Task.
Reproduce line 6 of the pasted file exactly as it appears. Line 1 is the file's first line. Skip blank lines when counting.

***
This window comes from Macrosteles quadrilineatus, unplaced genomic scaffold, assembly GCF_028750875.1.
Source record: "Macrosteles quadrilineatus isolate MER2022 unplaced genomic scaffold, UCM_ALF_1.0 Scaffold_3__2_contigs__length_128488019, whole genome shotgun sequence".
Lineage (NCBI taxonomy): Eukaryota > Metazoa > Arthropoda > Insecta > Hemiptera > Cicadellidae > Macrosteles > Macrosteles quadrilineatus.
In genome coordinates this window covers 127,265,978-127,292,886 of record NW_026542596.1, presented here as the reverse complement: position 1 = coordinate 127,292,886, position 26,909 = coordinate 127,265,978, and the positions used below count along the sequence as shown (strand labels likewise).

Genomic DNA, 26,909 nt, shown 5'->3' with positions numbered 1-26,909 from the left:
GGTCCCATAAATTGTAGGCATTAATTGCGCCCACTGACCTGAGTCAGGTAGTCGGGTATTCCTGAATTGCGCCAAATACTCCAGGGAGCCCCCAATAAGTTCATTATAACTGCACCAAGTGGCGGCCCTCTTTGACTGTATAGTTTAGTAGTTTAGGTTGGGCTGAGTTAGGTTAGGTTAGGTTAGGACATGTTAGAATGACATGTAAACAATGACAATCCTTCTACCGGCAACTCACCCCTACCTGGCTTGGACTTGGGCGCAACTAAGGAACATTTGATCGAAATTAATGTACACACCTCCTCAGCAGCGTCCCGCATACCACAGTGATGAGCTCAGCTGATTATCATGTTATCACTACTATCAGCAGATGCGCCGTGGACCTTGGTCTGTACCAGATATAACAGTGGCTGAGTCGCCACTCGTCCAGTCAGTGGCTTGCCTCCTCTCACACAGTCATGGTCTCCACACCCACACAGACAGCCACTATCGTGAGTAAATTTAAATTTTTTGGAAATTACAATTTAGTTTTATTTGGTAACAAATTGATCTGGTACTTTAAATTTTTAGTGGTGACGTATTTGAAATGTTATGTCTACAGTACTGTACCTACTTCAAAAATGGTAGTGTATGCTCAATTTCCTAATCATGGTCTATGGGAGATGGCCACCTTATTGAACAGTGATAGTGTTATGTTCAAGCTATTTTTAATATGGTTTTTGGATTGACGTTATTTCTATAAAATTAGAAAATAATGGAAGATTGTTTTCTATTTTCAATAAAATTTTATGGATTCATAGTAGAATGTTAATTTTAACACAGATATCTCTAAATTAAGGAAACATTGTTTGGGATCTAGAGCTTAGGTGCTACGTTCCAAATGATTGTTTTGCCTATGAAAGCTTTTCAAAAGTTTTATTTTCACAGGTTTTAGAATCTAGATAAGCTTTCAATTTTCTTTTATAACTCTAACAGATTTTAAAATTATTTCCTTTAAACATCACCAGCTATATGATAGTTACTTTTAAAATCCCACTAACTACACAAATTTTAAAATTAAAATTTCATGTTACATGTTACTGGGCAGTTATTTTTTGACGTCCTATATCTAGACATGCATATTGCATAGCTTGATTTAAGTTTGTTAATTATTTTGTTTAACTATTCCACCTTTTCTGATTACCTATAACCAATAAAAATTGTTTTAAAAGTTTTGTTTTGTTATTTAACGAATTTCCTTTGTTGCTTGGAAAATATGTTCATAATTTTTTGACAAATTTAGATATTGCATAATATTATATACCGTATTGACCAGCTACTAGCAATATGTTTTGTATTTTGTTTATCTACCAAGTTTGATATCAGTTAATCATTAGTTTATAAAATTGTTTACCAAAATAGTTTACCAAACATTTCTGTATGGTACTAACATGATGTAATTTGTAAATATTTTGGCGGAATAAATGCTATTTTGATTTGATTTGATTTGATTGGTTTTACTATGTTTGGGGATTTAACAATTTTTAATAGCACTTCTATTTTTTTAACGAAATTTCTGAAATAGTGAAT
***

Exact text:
GGTCCCATAAATTGTAGGCATTAATTGCGCCCACTGACCTGAGTCAGGTAGTCGGGTATTCCTGAATTGCGCCAAATACTCCAGGGAGCCCCCAATAAGTTCATTATAACTGCACCAAGTGGCGGCCCTCTTTGACTGTATAGTTTAGTAGTTTAGGTTGGGCTGAGTTAGGTTAGGTTAGGTTAGGACATGTTAGAATGACATGTAAACAATGACAATCCTTCTACCGGCAACTCACCCCTACCTGGCTTGGACTTGGGCGCAACTAAGGAACATTTGATCGAAATTAATGTACACACCTCCTCAGCAGCGTCCCGCATACCACAGTGATGAGCTCAGCTGATTATCATGTTATCACTACTATCAGCAGATGCGCCGTGGACCTTGGTCTGTACCAGATATAACAGTGGCTGAGTCGCCACTCGTCCAGTCAGTGGCTTGCCTCCTCTCACACAGTCATGGTCTCCACACCCACACAGACAGCCACTATCGTGAGTAAATTTAAATTTTTTGGAAATTACAATTTAGTTTTATTTGGTAACAAATTGATCTGGTACTTTAAATTTTTAGTGGTGACGTATTTGAAATGTTATGTCTACAGTACTGTACCTACTTCAAAAATGGTAGTGTATGCTCAATTTCCTAATCATGGTCTATGGGAGATGGCCACCTTATTGAACAGTGATAGTGTTATGTTCAAGCTATTTTTAATATGGTTTTTGGATTGACGTTATTTCTATAAAATTAGAAAATAATGGAAGATTGTTTTCTATTTTCAATAAAATTTTATGGATTCATAGTAGAATGTTAATTTTAACACAGATATCTCTAAATTAAGGAAACATTGTTTGGGATCTAGAGCTTAGGTGCTACGTTCCAAATGATTGTTTTGCCTATGAAAGCTTTTCAAAAGTTTTATTTTCACAGGTTTTAGAATCTAGATAAGCTTTCAATTTTCTTTTATAACTCTAACAGATTTTAAAATTATTTCCTTTAAACATCACCAGCTATATGATAGTTACTTTTAAAATCCCACTAACTACACAAATTTTAAAATTAAAATTTCATGTTACATGTTACTGGGCAGTTATTTTTTGACGTCCTATATCTAGACATGCATATTGCATAGCTTGATTTAAGTTTGTTAATTATTTTGTTTAACTATTCCACCTTTTCTGATTACCTATAACCAATAAAAATTGTTTTAAAAGTTTTGTTTTGTTATTTAACGAATTTCCTTTGTTGCTTGGAAAATATGTTCATAATTTTTTGACAAATTTAGATATTGCATAATATTATATACCGTATTGACCAGCTACTAGCAATATGTTTTGTATTTTGTTTATCTACCAAGTTTGATATCAGTTAATCATTAGTTTATAAAATTGTTTACCAAAATAGTTTACCAAACATTTCTGTATGGTACTAACATGATGTAATTTGTAAATATTTTGGCGGAATAAATGCTATTTTGATTTGATTTGATTTGATTGGTTTTACTATGTTTGGGGATTTAACAATTTTTAATAGCACTTCTATTTTTTTAACGAAATTTCTGAAATAGTGAAT